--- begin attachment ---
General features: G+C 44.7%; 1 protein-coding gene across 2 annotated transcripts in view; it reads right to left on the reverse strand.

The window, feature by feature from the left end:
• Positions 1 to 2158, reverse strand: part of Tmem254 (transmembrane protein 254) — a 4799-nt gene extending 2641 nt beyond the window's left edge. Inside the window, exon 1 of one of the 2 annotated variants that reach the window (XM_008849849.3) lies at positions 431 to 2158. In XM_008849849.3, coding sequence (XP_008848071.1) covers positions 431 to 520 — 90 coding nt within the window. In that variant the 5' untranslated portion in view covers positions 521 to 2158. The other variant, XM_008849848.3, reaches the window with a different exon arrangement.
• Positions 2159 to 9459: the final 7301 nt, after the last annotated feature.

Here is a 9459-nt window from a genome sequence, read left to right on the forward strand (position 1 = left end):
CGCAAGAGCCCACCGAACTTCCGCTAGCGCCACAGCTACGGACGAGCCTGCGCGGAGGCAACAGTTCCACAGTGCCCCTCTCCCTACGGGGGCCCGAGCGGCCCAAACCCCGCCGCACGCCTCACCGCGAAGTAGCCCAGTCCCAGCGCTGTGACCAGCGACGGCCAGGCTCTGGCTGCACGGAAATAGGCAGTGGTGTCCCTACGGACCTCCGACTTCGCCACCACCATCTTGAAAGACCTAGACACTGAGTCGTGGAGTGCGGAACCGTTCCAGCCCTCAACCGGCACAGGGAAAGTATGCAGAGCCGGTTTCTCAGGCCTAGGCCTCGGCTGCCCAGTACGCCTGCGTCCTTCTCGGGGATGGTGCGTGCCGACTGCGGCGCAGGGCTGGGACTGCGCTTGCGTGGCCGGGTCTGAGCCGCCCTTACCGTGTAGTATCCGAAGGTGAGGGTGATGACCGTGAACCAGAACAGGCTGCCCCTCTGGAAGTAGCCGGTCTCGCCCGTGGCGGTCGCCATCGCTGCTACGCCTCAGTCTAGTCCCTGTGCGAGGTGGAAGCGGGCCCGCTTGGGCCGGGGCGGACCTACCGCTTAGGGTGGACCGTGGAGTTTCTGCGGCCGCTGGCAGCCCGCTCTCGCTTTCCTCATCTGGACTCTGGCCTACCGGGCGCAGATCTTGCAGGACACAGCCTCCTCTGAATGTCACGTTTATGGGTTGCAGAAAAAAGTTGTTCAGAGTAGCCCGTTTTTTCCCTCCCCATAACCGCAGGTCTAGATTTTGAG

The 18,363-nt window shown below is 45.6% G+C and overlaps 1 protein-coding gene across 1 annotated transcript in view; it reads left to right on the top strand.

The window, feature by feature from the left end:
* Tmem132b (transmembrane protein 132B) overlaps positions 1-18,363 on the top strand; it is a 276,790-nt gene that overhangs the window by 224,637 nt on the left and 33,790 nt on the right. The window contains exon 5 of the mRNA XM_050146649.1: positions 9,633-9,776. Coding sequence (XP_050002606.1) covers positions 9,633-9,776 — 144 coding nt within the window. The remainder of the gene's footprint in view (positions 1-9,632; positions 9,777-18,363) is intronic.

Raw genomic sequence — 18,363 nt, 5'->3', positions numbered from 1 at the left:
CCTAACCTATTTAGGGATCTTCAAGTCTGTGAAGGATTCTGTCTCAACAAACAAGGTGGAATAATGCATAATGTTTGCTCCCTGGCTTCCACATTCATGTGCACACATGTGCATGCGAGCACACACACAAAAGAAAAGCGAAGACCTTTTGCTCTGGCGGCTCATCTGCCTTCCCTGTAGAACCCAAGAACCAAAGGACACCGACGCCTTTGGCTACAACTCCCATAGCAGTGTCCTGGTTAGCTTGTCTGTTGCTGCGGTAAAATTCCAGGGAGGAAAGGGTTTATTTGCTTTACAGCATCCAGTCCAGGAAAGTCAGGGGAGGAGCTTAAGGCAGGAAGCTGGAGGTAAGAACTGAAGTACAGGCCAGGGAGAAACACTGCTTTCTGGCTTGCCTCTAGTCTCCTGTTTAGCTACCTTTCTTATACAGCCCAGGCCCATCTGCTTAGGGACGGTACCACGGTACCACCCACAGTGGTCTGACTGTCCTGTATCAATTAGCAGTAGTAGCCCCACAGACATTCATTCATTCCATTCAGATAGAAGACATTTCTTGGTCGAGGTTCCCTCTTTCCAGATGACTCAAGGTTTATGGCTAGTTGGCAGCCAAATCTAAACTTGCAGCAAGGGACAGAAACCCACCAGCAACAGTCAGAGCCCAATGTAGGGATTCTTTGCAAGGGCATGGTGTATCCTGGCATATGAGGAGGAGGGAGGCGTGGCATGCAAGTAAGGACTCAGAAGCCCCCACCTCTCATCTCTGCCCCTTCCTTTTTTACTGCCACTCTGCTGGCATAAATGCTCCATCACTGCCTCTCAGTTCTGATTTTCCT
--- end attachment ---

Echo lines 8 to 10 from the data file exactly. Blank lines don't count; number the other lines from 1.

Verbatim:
The window, feature by feature from the left end:
* Tmem132b (transmembrane protein 132B) overlaps positions 1-18,363 on the top strand; it is a 276,790-nt gene that overhangs the window by 224,637 nt on the left and 33,790 nt on the right. The window contains exon 5 of the mRNA XM_050146649.1: positions 9,633-9,776. Coding sequence (XP_050002606.1) covers positions 9,633-9,776 — 144 coding nt within the window. The remainder of the gene's footprint in view (positions 1-9,632; positions 9,777-18,363) is intronic.

Raw genomic sequence — 18,363 nt, 5'->3', positions numbered from 1 at the left: